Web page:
A century ago, the popularity of early Washington landmarks like Stoneleigh Court and the controversial Cairo (which, at a soaring twelve stories, shocked District officials into enacting the city's height limit) made it clear that apartment living was here to stay. By the 1920s, Beaux Art and Art Deco palaces offered residents all the luxuries of a first-class hotel: barbershops, ballrooms, rooftop terraces, and indoor pools. Soon other innovations in apartment living--the garden complex, the cooperative, and the mixed-use building--put Washington at the forefront of urban planning. Today the resurgence of the historic heart of the nation's capital has created an apartment boom rivaled only by that of the 1920s.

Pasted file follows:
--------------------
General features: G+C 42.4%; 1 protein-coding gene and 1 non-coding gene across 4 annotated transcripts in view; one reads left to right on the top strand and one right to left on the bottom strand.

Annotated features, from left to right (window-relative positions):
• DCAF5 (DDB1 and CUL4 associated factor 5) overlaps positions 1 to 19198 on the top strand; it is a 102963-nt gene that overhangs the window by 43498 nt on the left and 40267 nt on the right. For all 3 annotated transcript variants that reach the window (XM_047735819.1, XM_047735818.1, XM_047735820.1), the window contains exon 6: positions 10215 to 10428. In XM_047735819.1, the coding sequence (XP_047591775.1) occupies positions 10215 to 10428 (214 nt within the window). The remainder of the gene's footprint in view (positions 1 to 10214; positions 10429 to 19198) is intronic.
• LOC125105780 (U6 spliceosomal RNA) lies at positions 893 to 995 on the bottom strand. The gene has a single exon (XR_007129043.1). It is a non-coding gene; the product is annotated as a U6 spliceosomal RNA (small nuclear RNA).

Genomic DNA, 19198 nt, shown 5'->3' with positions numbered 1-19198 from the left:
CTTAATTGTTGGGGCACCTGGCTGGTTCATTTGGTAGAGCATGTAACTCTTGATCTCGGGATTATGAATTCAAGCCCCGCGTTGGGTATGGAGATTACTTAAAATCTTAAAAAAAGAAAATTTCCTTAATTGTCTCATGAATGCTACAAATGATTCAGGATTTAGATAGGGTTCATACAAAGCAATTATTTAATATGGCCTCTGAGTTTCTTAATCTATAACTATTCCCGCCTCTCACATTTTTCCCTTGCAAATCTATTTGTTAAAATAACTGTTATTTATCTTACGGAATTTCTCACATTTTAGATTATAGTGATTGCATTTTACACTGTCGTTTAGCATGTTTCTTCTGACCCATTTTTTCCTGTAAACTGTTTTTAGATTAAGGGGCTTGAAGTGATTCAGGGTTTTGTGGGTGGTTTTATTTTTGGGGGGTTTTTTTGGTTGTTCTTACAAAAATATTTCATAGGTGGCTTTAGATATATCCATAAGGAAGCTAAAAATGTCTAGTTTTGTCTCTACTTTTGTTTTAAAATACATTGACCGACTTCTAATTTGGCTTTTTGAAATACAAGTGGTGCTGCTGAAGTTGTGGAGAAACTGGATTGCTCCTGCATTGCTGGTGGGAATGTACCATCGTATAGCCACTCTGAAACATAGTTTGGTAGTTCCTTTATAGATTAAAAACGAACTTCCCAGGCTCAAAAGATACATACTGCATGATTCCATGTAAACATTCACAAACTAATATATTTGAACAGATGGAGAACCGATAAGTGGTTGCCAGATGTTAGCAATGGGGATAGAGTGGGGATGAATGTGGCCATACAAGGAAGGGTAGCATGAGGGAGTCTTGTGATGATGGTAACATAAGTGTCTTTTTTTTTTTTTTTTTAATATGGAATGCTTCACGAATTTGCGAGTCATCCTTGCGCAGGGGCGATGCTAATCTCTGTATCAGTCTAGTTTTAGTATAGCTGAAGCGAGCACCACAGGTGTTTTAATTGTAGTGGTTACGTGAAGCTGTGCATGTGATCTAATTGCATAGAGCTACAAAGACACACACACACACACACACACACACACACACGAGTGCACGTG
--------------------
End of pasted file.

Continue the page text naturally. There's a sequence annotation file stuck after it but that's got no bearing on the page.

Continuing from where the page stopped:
Through residents' personal recollections, original floor plans, and more than 690 photographs, Best Addresses offers an intimate tour behind the facades of 162 remarkable buildings. Some have already been destroyed or disfigured beyond repair, making their preservation here especially valuable, while others continue to set the standard for elegant living in the nation's capital.
About the Author
James Goode is the winner of Washingtonian magazine's prestigious "Washingtonian of the Year" award. He is the author of Capital Losses: A Cultural History of Washington's Destroyed Buildings, Second Edition and lives in Washington, DC.
“Immensely fascinating . . . it’s hard to put the book down.”—Washington Post
“Goode’s scholarly credentials are impeccable; but what makes you want to wallow in this book is his exuberant enthusiasm, his keen appreciation of not just architecture and history but human nature as well. He knows a good story when he hears one, and he shares it with his readers.”—Washington Times